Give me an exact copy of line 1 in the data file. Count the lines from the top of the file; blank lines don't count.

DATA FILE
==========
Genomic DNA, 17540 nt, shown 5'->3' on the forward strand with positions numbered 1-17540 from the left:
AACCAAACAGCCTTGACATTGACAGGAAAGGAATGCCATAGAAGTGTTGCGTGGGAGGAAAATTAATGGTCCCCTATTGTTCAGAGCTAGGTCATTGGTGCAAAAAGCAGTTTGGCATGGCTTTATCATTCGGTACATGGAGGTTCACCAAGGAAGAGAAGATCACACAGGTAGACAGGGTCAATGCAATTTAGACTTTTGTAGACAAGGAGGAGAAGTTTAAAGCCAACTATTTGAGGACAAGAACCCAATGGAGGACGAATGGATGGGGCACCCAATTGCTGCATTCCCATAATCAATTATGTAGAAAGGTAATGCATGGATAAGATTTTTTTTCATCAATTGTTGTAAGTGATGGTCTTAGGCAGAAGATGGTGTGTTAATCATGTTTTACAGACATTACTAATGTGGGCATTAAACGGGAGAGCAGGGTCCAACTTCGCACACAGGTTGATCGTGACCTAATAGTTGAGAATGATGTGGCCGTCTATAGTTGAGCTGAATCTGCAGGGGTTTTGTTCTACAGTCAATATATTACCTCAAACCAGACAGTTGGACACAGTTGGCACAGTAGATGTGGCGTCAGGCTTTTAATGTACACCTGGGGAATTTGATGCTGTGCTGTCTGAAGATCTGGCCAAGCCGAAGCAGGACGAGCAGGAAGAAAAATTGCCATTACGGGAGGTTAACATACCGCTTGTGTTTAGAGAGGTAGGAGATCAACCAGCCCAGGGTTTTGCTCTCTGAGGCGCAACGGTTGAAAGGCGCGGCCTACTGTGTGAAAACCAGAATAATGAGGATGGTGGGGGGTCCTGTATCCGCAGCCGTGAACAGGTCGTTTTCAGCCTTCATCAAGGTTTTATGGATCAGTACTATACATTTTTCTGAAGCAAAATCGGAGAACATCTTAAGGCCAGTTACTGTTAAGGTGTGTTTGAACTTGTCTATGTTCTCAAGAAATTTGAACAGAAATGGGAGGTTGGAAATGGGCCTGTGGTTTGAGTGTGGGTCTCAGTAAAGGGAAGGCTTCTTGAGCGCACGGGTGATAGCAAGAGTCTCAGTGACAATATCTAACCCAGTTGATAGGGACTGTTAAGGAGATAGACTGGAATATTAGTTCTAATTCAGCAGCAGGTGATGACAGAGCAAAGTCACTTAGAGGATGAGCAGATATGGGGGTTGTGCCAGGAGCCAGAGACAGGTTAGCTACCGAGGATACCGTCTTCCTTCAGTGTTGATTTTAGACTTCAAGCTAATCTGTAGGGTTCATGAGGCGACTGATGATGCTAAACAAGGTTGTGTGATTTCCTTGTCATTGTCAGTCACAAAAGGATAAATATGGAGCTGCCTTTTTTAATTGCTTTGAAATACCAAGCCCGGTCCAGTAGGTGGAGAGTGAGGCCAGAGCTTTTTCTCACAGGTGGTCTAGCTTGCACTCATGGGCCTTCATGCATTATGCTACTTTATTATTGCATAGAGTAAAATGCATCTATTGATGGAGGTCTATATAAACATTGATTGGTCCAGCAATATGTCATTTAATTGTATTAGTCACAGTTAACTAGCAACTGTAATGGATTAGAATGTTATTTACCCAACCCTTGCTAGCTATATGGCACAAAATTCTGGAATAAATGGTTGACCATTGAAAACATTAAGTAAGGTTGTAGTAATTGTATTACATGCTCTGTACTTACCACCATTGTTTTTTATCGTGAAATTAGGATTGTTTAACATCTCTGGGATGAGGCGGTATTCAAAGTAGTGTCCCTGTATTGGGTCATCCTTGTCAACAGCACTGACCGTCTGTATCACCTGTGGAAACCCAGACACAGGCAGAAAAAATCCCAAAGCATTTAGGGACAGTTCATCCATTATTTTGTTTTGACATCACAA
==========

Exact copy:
Genomic DNA, 17540 nt, shown 5'->3' on the forward strand with positions numbered 1-17540 from the left: